Dalhousie University professor Boris Worm was in a hockey rink when he first realized that vast species of fish and marine biodiversity—all of the world’s currently fished seafoods—could be lost by 2050.
“I was overseeing a student exam—a part of my job that I don’t enjoy at all,” Worm recalls. “To distract myself, I was working on this data—and then this date came out. I found myself staring at this very profound thing, but in the most mundane environment.”
Worm was head of a major international study on the marine ecosystem, which led to the alarming prediction. The results of the study were published in the November 3 issue of the journal Science.
Since 1800, the study indicates that about 40 percent of costal species have been lost, and that roughly one-third of costal fisheries have collapsed. Similarly, the rate of decline in open ocean fisheries has been steadily increasing since 1950. The success of fisheries is critically dependant on maintaining marine biodiversity, says Worm.
“The ability of the ecosystem to handle climate change or over-fishing diminishes with each species that’s lost,” he says. “Right now, we still have the potential to recover, but we’re concerned that if we lose additional species, we’ll get to a place where the ocean does not deliver what it used to deliver—like what happened here on the east coast with the collapse of cod stocks.”
While it is not too late to reverse the trend, there is no silver bullet. A variety of actions—establishing networks of protected ocean areas, cutting down on destructive fishing practices, reducing pollution and cutting down on climate change associated with greenhouse gas emissions—need to be taken.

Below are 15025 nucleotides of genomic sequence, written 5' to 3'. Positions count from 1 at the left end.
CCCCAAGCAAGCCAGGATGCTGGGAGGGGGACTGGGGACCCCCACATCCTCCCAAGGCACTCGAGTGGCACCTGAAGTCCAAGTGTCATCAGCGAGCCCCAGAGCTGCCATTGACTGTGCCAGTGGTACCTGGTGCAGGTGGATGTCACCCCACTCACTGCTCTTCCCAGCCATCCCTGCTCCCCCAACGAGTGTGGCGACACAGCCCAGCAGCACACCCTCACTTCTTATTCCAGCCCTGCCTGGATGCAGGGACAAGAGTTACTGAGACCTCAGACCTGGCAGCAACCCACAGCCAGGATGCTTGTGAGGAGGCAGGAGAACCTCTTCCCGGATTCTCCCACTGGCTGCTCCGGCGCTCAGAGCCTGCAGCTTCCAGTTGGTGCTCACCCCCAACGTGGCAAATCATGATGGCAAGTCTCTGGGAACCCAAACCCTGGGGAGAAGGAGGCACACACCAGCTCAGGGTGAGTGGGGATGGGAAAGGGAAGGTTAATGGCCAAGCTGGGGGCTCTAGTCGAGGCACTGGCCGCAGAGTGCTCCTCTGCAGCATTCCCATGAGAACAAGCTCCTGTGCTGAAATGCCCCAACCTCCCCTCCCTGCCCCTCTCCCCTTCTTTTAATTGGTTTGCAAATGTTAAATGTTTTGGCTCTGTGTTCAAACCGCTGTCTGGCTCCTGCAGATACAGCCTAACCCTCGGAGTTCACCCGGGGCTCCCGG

“It’s all in the Oceans Act, by the way,” says Worm. “The wording is all there. But there’s this huge disconnect between what people say they need to do and what they actually do.” Worm mentions an example from last month, when the federal Conservatives decided not to join in an international call for a moratorium on high-seas bottom trawling, a hugely destructive fishing practice.
“George Bush of all people wrote a memo saying he would support this being stopped. I mean, we’re kind of falling behind George Bush standard, which is arguably not the highest in the world. It’s pretty disconcerting.”
We (as in we, the collective citizens of Halifax) have watched the salty fog debate for about a week now. Does salty fog exist? Is it a reasonable excuse to explain those crazy power outages? How salty does fog have to be before it becomes not just fog that is salty, but in fact, salty fog?
What a waste of energy! (The debate, not the actual waste of energy.) We aren’t naïve, Nova Scotia Power—we all know the truth. The power outages were obviously caused by Mercury Retrograde—the astrological phenomenon that happens three times a year when Mercury appears to reverse its regular movement through the sky. When Mercury appears to go backwards (literally), everything on Earth goes backwards (figuratively).
Take this explanation, taken from the most reliable source there is—the internet. “Businesses, travels and communications tend to experience delays and different problems…other processes that work with information may experience crashes, unexpected failures,” according to astrologyweekly.com. And when did the latest round of Mercury Retrograde begin? On October 28, lasting until November 17. See? It all makes sense! Salty fog my ass.
Fear the fog. Email: firstname.lastname@example.org